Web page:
Is it in the nature of athletes’ to cheat?

Discovery Vitality drops Strava, Runkeeper and Mapmyfitness from active rewards because of cheating!

We vilify Lance Armstrong and all the mechanical and chemical dopers in cycling for  cheating  but Discovery Vitality members seem to be no better, cheating to get vitality rewards!

Is it in the nature of the athlete to cheat? Or is it that we are creative and ensuring we get what we want? Does the end justify the means? Is there a difference between a pro cyclist and your average Jack or Jill doing what it takes to get a reward? Are we all dark at heart or is it a game and we are in it to beat the system, in it to push the envelope, because as athletes we often live on the edge, the thrill, the rush, ADRENALINE?

This weeks’ newsletter from Discover made me once again reflect on the question of cheating in sport;  cycling, mountain biking, athletics, FIFA and the IAF. What administrators and athletes did to win and then I ask you….

What will you do to get a free smoothie weekly?

It’s a sad truth, but when a company creates a rewards program for consumers, there will always be individuals who try to game the system.

This is a reality that Discovery seems to be addressing in regards to how it allocates Vitality points.

Vitality Points are awarded to members for completing certain activities and reaching a number of set goals. Some members, however, seem to have found ingenious ways to fool the activity tracking with devices like FitBit so that they still get awarded the points and maintain their goals –  with minimal effort.

This becomes a bit of a problem in the case of Discovery Apple Watch promotion. As it stands, the more you worked out and achieved your goals, the less you pay per month for the Watch.

Effective from 2 April, Discovery will delist Adidas miCoach, Moves, RunKeeper, Strava, MapMyFitness and Timex as recognised apps or devices, and members will no longer receive points if they track their activity with them.

“Our new device strategy is part of our continuous efforts to update the Vitality programme in line with the latest health research as well as wearable technology advancements, by focusing on tracking clinically relevant, verified exercise data,” Discovery said in a newsletter.

If you make use of an Adidas MiCoach, Moves, RunKeeper, Strava, MapMyFitness and Timex, you might want to invest in another tracking device.

“The fitness devices and apps Adidas miCoach, Moves, RunKeeper, Strava, MapMyFitness and Timex either do not distinguish between third party data or self-reported data, or utilize an unreliable integration. These apps compromise the accuracy and verifiability of the fitness data we receive, so we will no longer allocate Vitality fitness points for using these apps from 2 April 2016,” it said.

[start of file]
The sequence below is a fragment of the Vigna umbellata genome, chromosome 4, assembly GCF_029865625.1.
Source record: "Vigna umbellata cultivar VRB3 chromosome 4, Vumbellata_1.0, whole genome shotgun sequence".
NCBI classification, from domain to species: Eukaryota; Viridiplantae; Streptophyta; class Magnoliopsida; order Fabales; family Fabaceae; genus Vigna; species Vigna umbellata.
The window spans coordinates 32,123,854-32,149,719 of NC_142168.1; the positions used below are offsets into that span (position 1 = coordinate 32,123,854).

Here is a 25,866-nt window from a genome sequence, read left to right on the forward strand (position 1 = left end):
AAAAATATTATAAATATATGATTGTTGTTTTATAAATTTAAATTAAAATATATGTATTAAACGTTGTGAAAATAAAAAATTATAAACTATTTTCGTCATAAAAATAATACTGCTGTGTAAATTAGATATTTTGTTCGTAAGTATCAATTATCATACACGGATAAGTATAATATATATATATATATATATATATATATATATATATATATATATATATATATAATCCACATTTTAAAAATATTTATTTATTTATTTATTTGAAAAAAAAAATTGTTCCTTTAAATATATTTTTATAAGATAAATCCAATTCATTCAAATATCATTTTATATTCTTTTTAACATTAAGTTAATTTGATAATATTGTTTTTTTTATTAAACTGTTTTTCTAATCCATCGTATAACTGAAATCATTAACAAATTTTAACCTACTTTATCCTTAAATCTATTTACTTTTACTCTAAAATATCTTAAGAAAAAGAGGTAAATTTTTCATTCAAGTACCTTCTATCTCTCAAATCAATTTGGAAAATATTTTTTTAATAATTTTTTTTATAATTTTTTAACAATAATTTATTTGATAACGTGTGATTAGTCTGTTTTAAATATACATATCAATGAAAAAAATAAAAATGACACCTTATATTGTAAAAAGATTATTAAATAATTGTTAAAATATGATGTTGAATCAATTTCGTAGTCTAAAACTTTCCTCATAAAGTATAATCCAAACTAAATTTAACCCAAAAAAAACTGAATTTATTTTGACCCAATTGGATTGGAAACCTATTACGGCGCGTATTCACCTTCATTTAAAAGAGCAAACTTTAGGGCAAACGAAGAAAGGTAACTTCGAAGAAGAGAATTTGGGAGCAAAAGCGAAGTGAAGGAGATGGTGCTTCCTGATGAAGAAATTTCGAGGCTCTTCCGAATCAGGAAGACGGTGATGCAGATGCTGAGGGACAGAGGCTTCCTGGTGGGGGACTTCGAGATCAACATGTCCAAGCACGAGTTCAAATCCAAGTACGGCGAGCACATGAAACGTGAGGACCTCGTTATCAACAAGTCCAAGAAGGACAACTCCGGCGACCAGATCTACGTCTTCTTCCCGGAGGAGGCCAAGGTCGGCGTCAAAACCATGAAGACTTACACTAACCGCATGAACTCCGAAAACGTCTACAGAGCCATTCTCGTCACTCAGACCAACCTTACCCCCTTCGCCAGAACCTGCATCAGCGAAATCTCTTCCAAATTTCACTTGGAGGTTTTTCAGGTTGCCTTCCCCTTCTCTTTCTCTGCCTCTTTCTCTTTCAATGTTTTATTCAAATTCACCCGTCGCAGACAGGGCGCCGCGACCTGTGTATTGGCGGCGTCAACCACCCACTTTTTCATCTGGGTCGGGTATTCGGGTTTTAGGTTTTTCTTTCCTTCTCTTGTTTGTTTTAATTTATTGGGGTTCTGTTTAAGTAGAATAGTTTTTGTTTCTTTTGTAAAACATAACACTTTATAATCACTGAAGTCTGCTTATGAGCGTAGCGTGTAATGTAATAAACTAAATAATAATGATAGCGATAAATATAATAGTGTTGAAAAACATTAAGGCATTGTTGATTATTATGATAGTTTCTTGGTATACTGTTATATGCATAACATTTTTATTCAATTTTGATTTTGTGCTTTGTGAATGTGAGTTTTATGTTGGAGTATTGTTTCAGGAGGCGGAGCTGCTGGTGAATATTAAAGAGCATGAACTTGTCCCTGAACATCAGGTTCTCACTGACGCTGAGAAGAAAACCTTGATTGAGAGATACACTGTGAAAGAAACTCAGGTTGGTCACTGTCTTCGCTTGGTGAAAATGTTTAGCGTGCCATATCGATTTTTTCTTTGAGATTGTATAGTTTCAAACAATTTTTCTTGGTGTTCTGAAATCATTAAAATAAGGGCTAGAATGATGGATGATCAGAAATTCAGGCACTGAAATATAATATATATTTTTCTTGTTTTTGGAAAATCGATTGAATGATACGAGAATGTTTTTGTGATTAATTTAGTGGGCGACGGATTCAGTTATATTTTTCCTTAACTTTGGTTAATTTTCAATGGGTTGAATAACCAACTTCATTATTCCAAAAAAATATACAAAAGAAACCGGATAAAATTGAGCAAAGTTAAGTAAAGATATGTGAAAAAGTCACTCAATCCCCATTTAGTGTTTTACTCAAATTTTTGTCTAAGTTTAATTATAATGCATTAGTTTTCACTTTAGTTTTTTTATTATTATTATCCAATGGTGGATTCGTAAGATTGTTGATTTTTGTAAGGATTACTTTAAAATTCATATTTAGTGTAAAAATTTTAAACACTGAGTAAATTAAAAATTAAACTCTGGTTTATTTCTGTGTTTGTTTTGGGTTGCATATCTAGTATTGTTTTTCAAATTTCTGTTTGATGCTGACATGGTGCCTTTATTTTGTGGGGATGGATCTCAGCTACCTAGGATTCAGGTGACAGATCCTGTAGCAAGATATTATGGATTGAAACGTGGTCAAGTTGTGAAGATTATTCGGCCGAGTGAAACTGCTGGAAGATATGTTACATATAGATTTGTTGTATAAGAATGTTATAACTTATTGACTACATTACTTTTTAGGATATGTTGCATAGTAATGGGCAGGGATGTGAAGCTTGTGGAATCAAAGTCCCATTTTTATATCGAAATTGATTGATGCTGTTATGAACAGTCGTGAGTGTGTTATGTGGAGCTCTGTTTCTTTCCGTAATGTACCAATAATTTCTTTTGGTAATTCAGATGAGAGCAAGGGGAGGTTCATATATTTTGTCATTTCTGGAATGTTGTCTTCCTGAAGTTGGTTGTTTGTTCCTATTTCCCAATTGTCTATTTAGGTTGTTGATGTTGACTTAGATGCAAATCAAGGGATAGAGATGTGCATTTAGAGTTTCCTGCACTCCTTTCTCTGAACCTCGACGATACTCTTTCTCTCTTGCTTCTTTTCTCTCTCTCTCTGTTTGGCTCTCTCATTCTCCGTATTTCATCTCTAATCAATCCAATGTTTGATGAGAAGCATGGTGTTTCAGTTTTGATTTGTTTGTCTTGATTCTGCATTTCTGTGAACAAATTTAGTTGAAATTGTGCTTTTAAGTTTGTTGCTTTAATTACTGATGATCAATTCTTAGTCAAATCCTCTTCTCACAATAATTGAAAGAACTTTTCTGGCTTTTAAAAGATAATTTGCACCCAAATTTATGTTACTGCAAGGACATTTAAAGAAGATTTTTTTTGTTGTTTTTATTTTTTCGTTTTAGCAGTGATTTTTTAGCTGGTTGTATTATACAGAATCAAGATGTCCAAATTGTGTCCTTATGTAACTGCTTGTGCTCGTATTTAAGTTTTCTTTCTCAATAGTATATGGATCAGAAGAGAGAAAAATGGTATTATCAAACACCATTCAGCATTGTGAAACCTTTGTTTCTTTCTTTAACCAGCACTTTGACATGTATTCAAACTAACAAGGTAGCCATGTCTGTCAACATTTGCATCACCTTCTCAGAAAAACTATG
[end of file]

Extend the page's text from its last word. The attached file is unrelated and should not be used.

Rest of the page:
If you make use of a Fitbit, Garmin, Jawbone or Polar device linked through MapMyFitness, you are somewhat in the clear, but need to make a small adjustment.

“We ask that you please re-link your device directly to Vitality through the Discovery website or mobile app before these changes come into effect on 2 April 2016.”

To be in the clear in terms of devices, Discovery explained that “you can earn Vitality points for steps and speed through Apple Watch, Samsung Gear Watch, Polar, Garmin, Jawbone, Fitbit, Fitbug, Withings and Misfit devices which will enable you to earn points based on your steps or speed tracked each day.”

Not only that, but the company has overhauled its entire points allocation system.

“As a scientific-based wellness programme that aims to improve our members’ health, we are continuously reviewing ways to enhance health outcomes. As a result, we’re updating our points structure to ensure that we are awarding points consistent with clinically relevant and verifiable physical activity data,” it said.

The company has also released a new heart rate sliding table, in which it tabled your heart rate relevant to your age to work out how many Vitality Fitness points you will earn based on your workout.

Members will also be rewarded less points (or none) if their heart rate is too low. As an example, if you are 20 years old and your heart rate is 139 or below during an activity, you’ll be awarded no points.

As an example, previously cyclists would have earned around 1 500 points for cycling something like the annual Momentum 947 Cycle Challenge. According to the updated allocations, the points for cycling 50 – 99km has now been dropped to 600 points.

Members will also notice that the maximum amount of potential points for hitting a ‘steps per day’ target (in this case, it’s only for exceeding 10 000 steps) has been reduced to 100.

Essentially what needs to happen now, is that members need to have a look at the points allocation table above to see how many points they could possibly earn. From there, they need to open the heart rate scale and track what percentage of the full amount of activity you’ll receive.

Gaming Vitality’s system is now probably more effort than maintaining a decent fitness regimen.


(adapted from